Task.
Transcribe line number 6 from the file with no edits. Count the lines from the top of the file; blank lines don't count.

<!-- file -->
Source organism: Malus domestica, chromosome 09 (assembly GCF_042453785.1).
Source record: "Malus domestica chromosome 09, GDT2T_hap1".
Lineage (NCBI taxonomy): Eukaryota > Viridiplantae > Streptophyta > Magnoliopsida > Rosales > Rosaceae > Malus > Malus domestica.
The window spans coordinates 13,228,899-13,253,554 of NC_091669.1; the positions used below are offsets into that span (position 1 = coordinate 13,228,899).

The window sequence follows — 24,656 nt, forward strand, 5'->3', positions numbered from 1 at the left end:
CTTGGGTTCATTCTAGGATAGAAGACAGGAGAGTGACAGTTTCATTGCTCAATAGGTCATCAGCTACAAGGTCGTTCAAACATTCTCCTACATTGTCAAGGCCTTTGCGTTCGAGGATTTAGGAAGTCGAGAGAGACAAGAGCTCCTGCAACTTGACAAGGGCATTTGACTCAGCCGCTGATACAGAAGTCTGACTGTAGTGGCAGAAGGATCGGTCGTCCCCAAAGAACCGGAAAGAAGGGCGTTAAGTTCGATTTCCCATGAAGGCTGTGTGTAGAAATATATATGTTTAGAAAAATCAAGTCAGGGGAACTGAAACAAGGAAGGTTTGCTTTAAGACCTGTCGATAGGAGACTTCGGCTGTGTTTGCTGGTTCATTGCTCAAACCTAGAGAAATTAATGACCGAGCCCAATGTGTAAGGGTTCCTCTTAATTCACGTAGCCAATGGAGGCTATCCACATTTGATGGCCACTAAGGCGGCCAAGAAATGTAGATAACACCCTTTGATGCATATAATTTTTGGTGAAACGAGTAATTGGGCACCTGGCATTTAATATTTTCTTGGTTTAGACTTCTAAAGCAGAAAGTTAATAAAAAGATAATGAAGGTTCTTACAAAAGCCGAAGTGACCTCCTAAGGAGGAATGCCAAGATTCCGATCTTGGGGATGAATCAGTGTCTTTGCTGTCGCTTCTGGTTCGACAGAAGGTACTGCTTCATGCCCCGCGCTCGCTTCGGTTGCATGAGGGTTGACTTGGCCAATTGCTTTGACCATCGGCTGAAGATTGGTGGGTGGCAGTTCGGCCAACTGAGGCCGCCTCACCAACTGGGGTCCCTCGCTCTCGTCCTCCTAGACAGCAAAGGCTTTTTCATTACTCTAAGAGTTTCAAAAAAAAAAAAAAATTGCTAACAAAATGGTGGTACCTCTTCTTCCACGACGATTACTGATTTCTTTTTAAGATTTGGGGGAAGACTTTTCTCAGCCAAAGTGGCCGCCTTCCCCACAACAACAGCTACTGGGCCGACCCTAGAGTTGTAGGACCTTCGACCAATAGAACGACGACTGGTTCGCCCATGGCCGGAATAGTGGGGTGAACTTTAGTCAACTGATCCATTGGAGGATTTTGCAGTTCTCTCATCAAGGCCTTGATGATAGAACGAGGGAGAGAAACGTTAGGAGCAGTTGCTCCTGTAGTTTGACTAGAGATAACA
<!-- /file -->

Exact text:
CTTGGGTTCATTCTAGGATAGAAGACAGGAGAGTGACAGTTTCATTGCTCAATAGGTCATCAGCTACAAGGTCGTTCAAACATTCTCCTACATTGTCAAGGCCTTTGCGTTCGAGGATTTAGGAAGTCGAGAGAGACAAGAGCTCCTGCAACTTGACAAGGGCATTTGACTCAGCCGCTGATACAGAAGTCTGACTGTAGTGGCAGAAGGATCGGTCGTCCCCAAAGAACCGGAAAGAAGGGCGTTAAGTTCGATTTCCCATGAAGGCTGTGTGTAGAAATATATATGTTTAGAAAAATCAAGTCAGGGGAACTGAAACAAGGAAGGTTTGCTTTAAGACCTGTCGATAGGAGACTTCGGCTGTGTTTGCTGGTTCATTGCTCAAACCTAGAGAAATTAATGACCGAGCCCAATGTGTAAGGGTTCCTCTTAATTCACGTAGCCAATGGAGGCTATCCACATTTGATGGCCACTAAGGCGGCCAAGAAATGTAGATAACACCCTTTGATGCATATAATTTTTGGTGAAACGAGTAATTGGGCACCTGGCATTTAATATTTTCTTGGTTTAGACTTCTAAAGCAGAAAGTTAATAAAAAGATAATGAAGGTTCTTACAAAAGCCGAAGTGACCTCCTAAGGAGGAATGCCAAGATTCCGATCTTGGGGATGAATCAGTGTCTTTGCTGTCGCTTCTGGTTCGACAGAAGGTACTGCTTCATGCCCCGCGCTCGCTTCGGTTGCATGAGGGTTGACTTGGCCAATTGCTTTGACCATCGGCTGAAGATTGGTGGGTGGCAGTTCGGCCAACTGAGGCCGCCTCACCAACTGGGGTCCCTCGCTCTCGTCCTCCTAGACAGCAAAGGCTTTTTCATTACTCTAAGAGTTTCAAAAAAAAAAAAAAATTGCTAACAAAATGGTGGTACCTCTTCTTCCACGACGATTACTGATTTCTTTTTAAGATTTGGGGGAAGACTTTTCTCAGCCAAAGTGGCCGCCTTCCCCACAACAACAGCTACTGGGCCGACCCTAGAGTTGTAGGACCTTCGACCAATAGAACGACGACTGGTTCGCCCATGGCCGGAATAGTGGGGTGAACTTTAGTCAACTGATCCATTGGAGGATTTTGCAGTTCTCTCATCAAGGCCTTGATGATAGAACGAGGGAGAGAAACGTTAGGAGCAGTTGCTCCTGTAGTTTGACTAGAGATAACA